Exports are those goods and services that one country produces and is able to sell to other countries. Exports are good. Particularly if a country likes to buy (imports) goods from other countries. What caught our eye recently about exports was reading that China had just become the largest exporter of goods in the world. We thought that they were number one. We also thought that the US was number two. We were wrong on both counts. Who was number one and now is number two? Japan would come to mind. But no, Japan was number four after the US. The former number one is Germany.
That got us to thinking. China is now number one but they have over a billion people. Germany is a relatively smaller country in terms of population. Maybe we should do a quick analysis of exports per capita and see the result. So, we did exactly that. Here are the results (ranked by dollar volume of exports) and there are some surprises.
First, there is only one ground rule. We are only going to analyze the top 10 exporters so we will not try to find a small country out there that exports diamonds or gold and can therefore produce a real high dollar amount per capita. These are just raw numbers presented in tabular form. Some comments from TheFundamentals follow:
Country (Billions of $$$) Population Per Capita
China $ 1,194 1,339,000,000 $ 892
Germany 1,187 82,000,000 14,476
United States 995 307,000,000 3,240
Japan 516 124,000,000 4,065
France 457 64,000,000 7,138
Netherlands 398 17,000,000 23,388
Italy 369 58,000,000 6,362
South Korea 355 49,000,000 7,247
United Kingdom 351 61,000,000 5,759
Hong Kong 327 7,000,000 46,700
Source: The World Factbook
This is an eye-opening chart. How many of us knew that Germany was the largest exporter in the world until this recent move by China? Bigger than the US; bigger than Japan. How do the Germans do it? Perhaps even more eye-opening is the terrific performance of the Netherlands. What on earth are the Dutch producing to give them a per capita performance almost double the Germans? We are going to pass on Hong Kong because we are thinking that their numbers may be skewed by products that are China produced but recorded as a Hong Kong export. We just don’t know. But look at the per capita numbers. In the above chart the US is second to the last; only exceeded by lower exports per capita by the Chinese who are relative newcomers on the export scene; still have a largely agriculture dominated economy and have four times the population of the United States. And we can reasonably predict that it is only a matter of time that the China per capita number passes the United States just as all the other more productive countries already do. Kudos to South Korea. They are way ahead of many countries that have much longer tenure as manufacturing and exporting economies.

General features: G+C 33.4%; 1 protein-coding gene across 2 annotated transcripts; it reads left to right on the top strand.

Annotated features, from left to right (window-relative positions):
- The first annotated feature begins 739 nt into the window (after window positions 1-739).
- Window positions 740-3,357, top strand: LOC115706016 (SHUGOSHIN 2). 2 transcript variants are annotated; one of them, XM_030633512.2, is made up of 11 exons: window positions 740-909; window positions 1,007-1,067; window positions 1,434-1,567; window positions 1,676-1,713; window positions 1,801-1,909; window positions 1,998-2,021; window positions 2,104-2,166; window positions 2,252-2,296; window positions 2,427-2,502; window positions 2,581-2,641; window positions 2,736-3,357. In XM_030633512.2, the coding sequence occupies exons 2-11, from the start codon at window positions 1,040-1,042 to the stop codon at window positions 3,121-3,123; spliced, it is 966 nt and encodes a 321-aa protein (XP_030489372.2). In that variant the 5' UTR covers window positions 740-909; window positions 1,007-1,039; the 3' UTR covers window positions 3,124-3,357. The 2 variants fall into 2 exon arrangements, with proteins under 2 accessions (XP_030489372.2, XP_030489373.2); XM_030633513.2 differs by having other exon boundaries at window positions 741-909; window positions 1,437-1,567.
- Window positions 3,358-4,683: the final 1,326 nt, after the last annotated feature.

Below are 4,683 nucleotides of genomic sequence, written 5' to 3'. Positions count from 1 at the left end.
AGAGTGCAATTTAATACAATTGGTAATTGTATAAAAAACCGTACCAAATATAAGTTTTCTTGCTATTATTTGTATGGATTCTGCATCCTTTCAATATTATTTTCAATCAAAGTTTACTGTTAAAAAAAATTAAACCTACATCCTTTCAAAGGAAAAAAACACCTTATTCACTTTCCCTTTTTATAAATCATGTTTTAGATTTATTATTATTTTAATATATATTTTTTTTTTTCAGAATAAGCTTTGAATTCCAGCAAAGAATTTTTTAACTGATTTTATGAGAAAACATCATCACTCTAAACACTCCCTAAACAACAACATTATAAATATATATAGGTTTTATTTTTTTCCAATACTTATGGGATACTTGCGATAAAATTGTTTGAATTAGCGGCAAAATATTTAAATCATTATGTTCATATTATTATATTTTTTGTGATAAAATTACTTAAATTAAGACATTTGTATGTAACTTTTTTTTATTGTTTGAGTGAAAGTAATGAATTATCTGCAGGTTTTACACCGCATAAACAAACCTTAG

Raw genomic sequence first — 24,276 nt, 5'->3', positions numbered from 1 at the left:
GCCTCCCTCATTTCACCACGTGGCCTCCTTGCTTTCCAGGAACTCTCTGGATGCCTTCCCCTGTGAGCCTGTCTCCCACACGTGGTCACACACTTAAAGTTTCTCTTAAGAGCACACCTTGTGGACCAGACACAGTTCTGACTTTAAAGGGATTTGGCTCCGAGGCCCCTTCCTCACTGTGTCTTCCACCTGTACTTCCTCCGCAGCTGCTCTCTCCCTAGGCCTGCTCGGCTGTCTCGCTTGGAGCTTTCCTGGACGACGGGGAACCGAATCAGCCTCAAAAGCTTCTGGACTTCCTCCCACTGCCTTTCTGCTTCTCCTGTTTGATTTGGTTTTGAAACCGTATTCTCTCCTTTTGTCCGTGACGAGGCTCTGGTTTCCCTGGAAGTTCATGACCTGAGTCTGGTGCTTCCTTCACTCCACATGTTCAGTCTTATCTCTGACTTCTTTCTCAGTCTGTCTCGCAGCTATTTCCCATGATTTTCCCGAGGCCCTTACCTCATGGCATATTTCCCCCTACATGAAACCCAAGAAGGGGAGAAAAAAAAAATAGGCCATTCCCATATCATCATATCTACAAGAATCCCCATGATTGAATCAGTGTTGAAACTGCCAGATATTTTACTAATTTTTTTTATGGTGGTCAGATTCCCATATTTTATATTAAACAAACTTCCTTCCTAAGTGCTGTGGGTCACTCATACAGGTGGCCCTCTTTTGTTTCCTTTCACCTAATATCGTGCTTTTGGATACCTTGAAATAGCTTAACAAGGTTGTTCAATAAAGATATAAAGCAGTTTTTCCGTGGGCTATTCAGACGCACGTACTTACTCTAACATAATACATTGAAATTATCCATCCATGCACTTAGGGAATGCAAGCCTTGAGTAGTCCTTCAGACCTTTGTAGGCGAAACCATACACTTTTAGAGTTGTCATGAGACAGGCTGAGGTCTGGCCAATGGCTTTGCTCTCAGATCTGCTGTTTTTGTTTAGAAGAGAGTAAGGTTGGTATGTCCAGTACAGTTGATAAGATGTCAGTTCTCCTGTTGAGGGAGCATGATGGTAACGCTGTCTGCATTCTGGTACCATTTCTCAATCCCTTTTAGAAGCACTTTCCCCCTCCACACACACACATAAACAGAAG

We are flabbergasted at the results of this brief analysis. In awe of the countries that perform and disdained at the poor performance of the United States. The business of the United States is no longer business. Or, perhaps, people just buy from other countries because of price and quality? Countries that still believe in competitiveness.
Politicians talk about jobs and economic growth as if they knew of what they speak. Unfortunately, they are not engaged in either process – jobs or economic growth. All they do is place burdens on the economy. Here is a question to ask them. Are you willing to bet your paycheck on increasing the per capita exports of the United States? It is time for the United States to forget about bringing democracy to the world, lecturing others on their societal values and trends and policing the terrorists and other bad people of the world? It is time for the United States to tend to its export business? Simply put, it is time for the United States to tend to business? The French sell more than twice per citizen than the US; Italians double; Brits 75% more. Wow. You’d think we’d be focused on exports? No wonder we have so many unemployed.
Today, the Washington gang is going to get an opportunity to interview the head of one of the world's most successful companies. A huge exporter. TheFundamenals wonders if they are ready to learn about what makes a company a successful exporter? We sure hope so. Let's see what they ask Mr. Toyoda. We think he could help them understand two key economic fundamentals - price and quality. Do you think they will seize this opportunity to learn about competitiveness?